When less is more: Death in moderation boosts population density in nature
In nature, the right amount of death at the right time might actually help boost a species' population density, according to new research that could help in understanding animal populations, pest control and managing fish and wildlife stocks.
In a paper in the journal Trends in Ecology and Evolution, a Princeton University researcher and European colleagues conclude that the kind of positive population effect an overall species experiences from a loss of individuals, or mortality, depends on the size and developmental stage of the creatures that die.
If many juveniles perish, more adults are freed up to reproduce, but if more adults die, the number of juveniles that mature will increase because density dependence is relaxed, explained co-author Anieke van Leeuwen, a postdoctoral researcher in Princeton's Department of Ecology and Evolutionary Biology. Van Leeuwen worked with first author Arne Schröder, a postdoctoral research fellow at the Leibniz-Institute of Freshwater Ecology and Inland Fisheries in Berlin, and Tom Cameron, a lecturer in aquatic community ecology at the University of Essex in the United Kingdom.
This dynamic wherein the loss of individuals in one developmental stage translates to more robust individuals in another stage can be important to managing wildlife, pests or resource stocks, van Leeuwen said. For instance, targeting the adults of an invasive insect could have a counterproductive effect of making more food available to growing larvae, she said.
"It doesn't matter which developmental stage you target, if you impose mortality on one you will get overcompensation on the opposite end of the size range," van Leeuwen said. "This effect can be especially advantageous in situations where we want to manage resources we want to harvest. Knowing that there are potential effects that result in an increase in that segment of the population we want to encourage is highly relevant."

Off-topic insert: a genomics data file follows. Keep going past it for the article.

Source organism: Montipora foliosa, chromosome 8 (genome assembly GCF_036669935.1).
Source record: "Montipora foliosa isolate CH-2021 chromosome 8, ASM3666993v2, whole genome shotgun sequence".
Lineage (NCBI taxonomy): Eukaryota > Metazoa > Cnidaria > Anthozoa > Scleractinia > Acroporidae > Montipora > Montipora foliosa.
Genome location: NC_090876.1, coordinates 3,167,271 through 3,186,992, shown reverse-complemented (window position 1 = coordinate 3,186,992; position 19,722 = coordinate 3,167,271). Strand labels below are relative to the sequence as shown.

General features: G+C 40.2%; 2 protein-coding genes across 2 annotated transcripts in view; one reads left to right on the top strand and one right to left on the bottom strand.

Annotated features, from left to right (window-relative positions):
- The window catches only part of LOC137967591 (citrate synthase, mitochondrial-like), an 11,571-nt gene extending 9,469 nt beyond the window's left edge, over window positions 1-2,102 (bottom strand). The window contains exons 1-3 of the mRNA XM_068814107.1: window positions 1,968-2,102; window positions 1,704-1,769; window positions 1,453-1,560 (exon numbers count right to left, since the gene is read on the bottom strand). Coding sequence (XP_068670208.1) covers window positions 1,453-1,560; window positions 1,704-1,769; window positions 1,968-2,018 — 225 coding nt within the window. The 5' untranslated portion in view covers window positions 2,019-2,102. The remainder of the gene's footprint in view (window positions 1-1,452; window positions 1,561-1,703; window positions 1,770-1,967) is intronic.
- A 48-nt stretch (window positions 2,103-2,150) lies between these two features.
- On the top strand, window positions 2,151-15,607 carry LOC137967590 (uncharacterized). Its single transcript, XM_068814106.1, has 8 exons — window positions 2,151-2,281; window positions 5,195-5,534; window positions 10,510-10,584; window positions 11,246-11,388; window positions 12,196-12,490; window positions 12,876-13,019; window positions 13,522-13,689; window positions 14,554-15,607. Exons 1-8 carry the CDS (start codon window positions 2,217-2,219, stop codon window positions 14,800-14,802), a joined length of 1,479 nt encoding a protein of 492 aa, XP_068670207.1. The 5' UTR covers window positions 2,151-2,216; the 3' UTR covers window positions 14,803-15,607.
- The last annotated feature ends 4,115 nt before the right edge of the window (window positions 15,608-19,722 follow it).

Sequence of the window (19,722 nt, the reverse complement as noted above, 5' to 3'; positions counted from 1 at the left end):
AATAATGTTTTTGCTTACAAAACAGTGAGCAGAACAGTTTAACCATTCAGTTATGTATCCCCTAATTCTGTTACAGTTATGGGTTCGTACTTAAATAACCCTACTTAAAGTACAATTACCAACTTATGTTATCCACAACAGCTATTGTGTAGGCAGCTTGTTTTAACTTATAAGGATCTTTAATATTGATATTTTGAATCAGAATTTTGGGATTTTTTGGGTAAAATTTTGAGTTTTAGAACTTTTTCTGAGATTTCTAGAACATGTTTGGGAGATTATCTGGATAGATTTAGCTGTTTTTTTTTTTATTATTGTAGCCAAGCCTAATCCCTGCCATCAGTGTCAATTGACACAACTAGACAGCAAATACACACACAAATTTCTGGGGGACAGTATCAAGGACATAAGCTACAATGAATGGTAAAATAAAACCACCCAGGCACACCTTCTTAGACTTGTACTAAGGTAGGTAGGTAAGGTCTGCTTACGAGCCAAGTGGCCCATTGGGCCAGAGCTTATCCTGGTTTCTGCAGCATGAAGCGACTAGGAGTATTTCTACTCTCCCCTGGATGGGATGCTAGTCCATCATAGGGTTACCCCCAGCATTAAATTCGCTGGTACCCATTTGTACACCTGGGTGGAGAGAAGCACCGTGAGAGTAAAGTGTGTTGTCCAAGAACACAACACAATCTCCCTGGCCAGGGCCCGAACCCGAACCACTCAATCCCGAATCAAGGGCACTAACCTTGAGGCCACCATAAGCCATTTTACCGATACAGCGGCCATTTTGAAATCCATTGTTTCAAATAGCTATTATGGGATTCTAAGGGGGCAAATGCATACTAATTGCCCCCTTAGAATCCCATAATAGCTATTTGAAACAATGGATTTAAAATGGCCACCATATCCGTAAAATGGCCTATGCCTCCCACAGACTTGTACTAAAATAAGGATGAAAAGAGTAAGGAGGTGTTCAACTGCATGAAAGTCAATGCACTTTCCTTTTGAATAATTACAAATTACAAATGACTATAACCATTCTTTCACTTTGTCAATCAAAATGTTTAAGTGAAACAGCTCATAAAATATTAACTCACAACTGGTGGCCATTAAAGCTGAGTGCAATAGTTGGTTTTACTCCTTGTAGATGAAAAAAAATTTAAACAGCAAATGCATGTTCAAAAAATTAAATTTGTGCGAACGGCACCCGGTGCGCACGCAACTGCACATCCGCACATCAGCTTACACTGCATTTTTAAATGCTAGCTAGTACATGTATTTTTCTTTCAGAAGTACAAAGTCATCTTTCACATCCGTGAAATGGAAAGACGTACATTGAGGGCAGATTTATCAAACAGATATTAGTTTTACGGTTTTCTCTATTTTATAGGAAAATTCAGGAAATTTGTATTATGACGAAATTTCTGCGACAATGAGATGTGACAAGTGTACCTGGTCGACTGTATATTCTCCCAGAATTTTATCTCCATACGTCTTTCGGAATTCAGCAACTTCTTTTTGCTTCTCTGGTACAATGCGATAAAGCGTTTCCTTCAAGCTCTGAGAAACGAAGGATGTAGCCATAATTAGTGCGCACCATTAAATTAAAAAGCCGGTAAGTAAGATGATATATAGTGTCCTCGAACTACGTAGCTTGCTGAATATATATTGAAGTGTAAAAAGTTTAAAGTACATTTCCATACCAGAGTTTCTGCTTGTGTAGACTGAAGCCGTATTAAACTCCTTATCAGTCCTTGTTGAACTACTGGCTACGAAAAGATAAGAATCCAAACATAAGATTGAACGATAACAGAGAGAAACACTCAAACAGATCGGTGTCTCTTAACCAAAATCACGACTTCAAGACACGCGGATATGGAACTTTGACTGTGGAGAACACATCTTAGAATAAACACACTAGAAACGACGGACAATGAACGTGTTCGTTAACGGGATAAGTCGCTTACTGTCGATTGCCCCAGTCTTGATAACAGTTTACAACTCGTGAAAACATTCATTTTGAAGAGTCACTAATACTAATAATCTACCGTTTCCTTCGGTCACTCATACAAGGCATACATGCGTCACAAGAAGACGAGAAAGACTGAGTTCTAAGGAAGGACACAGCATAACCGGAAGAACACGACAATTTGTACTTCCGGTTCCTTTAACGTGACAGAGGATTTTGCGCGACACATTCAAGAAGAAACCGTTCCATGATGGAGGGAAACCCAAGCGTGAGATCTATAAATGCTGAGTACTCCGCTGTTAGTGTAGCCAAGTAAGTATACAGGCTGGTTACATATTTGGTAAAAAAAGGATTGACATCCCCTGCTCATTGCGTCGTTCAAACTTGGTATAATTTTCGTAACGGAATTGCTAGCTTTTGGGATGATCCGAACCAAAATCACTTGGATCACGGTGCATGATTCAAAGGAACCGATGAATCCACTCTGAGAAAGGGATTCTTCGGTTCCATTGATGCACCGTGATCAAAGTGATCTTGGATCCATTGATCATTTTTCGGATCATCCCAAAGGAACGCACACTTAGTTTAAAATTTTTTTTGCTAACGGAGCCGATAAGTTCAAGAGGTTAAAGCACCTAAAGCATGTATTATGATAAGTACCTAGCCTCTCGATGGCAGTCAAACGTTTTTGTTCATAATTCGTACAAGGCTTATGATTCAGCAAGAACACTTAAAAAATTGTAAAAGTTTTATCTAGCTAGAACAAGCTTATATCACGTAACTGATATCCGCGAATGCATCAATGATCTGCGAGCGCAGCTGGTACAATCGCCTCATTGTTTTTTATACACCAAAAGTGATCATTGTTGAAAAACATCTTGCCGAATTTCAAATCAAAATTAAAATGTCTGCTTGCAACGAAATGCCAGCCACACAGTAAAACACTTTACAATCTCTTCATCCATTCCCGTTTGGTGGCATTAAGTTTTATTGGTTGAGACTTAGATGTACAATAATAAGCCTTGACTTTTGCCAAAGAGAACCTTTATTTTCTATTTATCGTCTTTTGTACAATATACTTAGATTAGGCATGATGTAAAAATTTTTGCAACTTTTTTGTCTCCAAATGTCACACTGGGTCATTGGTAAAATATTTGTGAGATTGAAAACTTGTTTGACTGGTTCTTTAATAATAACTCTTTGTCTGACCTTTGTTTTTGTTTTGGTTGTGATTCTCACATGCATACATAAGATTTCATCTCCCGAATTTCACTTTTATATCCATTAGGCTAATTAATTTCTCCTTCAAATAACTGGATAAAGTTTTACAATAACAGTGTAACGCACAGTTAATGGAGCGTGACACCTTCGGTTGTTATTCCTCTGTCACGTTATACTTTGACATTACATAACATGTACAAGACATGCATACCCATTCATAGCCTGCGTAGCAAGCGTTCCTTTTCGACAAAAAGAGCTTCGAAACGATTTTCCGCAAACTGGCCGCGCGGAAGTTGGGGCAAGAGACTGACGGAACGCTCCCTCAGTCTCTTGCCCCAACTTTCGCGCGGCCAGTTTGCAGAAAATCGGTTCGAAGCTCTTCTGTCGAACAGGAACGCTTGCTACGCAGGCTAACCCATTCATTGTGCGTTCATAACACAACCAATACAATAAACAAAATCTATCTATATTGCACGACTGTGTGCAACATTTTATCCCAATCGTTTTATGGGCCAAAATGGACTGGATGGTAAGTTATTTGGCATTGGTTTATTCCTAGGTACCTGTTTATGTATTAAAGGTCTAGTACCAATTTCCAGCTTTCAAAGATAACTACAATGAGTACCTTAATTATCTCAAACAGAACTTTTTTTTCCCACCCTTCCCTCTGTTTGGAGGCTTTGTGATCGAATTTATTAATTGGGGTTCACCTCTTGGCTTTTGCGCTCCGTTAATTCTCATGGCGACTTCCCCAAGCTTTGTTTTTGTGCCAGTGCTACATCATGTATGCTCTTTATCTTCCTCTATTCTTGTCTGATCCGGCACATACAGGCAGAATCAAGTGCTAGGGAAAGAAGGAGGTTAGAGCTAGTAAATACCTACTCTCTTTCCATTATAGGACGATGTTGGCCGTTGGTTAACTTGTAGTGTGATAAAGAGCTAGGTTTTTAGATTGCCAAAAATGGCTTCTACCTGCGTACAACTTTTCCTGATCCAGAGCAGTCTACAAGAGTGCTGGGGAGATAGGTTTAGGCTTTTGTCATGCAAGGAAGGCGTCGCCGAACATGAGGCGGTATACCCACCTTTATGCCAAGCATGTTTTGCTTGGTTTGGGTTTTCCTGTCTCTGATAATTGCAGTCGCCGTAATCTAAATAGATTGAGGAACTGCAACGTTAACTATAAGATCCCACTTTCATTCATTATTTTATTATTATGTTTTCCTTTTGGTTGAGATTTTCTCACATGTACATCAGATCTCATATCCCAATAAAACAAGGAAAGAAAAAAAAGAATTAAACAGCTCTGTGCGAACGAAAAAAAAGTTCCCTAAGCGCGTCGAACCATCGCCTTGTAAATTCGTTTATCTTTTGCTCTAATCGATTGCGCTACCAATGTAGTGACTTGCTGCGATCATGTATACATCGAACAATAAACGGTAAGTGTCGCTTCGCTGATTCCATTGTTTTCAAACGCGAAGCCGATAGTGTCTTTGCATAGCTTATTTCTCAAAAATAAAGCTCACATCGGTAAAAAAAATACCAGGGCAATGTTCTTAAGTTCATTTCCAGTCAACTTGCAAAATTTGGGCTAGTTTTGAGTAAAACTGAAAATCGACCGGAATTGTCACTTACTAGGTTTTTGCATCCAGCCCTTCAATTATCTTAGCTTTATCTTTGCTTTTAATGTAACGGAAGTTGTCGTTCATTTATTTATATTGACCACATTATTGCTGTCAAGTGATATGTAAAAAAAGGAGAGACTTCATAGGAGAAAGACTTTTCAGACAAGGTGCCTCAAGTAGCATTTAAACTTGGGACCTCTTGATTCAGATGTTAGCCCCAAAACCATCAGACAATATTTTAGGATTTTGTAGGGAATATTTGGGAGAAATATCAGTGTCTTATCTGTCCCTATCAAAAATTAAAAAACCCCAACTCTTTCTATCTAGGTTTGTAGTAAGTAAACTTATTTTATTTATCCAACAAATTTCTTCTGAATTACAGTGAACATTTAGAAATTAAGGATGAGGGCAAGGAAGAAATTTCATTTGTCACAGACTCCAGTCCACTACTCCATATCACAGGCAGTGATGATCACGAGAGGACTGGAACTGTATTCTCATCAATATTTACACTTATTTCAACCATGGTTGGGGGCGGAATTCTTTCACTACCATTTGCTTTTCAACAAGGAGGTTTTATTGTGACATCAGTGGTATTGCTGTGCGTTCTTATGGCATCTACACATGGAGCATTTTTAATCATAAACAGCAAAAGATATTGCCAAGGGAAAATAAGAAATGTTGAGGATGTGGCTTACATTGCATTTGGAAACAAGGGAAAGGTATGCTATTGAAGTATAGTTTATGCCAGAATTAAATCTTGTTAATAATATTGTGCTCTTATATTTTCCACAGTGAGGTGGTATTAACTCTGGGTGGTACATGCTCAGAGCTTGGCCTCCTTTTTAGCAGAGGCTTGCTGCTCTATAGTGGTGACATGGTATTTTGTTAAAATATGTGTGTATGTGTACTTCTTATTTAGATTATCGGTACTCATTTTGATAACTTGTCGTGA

At a certain point, of course, mortality becomes too high and the species as a whole declines, the researchers report.
The researchers compared existing theoretical and experimental work on the effect of mortality on population density to resolve various inconsistencies between the two. Existing mathematical models have predicted this phenomenon, and laboratory and field studies have shown that the effect holds true for a variety of animal species.
Many ecological theories and models, however, have ignored differences in body size and development, and predicted that a modest amount of mortality would result in an increase in the total number of individuals, the researchers wrote. On the other hand, experiments have predominantly shown—along with certain models—that mortality has a positive effect within certain life stages or size classes. The researchers concluded that the overlap of experimental and theoretical data indicates that the benefit of mortality is likely divided by developmental stage. In addition, the number of species in which the phenomenon has been observed makes it commonplace in the natural world.